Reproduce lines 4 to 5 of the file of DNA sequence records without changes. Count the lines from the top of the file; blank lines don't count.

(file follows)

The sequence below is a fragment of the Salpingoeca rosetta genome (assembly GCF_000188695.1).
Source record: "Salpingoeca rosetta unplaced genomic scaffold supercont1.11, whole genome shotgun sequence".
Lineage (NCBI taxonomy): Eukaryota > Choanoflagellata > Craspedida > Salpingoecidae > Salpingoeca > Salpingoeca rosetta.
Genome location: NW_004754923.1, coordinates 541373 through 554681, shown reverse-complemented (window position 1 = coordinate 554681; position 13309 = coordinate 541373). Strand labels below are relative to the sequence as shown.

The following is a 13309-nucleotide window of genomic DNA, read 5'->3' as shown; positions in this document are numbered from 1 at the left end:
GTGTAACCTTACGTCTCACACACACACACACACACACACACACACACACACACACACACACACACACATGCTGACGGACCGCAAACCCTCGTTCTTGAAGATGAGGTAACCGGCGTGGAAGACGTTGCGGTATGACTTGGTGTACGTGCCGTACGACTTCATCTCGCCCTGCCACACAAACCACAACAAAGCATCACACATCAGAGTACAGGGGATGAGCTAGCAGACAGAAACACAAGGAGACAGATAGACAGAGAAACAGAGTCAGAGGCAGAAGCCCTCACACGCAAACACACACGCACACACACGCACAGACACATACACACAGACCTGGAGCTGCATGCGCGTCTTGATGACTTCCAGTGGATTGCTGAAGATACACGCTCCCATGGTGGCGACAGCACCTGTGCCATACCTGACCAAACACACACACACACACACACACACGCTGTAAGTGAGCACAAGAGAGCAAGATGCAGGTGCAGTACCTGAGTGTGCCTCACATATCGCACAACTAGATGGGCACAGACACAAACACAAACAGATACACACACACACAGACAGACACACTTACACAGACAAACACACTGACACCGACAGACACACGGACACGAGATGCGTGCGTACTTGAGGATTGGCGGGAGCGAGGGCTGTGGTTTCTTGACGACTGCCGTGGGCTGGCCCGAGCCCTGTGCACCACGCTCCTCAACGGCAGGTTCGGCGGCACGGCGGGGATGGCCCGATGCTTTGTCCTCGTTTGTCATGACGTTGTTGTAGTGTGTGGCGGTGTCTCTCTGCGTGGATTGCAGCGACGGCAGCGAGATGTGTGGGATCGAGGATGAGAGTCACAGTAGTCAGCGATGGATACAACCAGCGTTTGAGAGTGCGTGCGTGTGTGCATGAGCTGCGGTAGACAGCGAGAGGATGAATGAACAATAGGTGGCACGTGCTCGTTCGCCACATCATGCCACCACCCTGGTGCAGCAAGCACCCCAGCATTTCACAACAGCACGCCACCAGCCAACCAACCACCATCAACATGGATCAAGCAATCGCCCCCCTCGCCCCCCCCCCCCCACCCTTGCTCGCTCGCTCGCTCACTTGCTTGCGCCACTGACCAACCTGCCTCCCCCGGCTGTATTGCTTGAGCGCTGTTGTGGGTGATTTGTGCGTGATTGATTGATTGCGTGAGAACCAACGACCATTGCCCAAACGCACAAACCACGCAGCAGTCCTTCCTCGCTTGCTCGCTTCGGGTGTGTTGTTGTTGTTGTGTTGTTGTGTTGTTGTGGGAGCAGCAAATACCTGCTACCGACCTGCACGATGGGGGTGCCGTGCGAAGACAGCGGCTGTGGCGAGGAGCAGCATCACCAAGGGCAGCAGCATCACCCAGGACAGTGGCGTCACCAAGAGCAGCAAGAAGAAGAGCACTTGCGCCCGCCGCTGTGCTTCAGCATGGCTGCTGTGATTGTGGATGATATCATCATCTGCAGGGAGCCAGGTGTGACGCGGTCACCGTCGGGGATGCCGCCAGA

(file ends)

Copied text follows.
Genome location: NW_004754923.1, coordinates 541373 through 554681, shown reverse-complemented (window position 1 = coordinate 554681; position 13309 = coordinate 541373). Strand labels below are relative to the sequence as shown.

The following is a 13309-nucleotide window of genomic DNA, read 5'->3' as shown; positions in this document are numbered from 1 at the left end: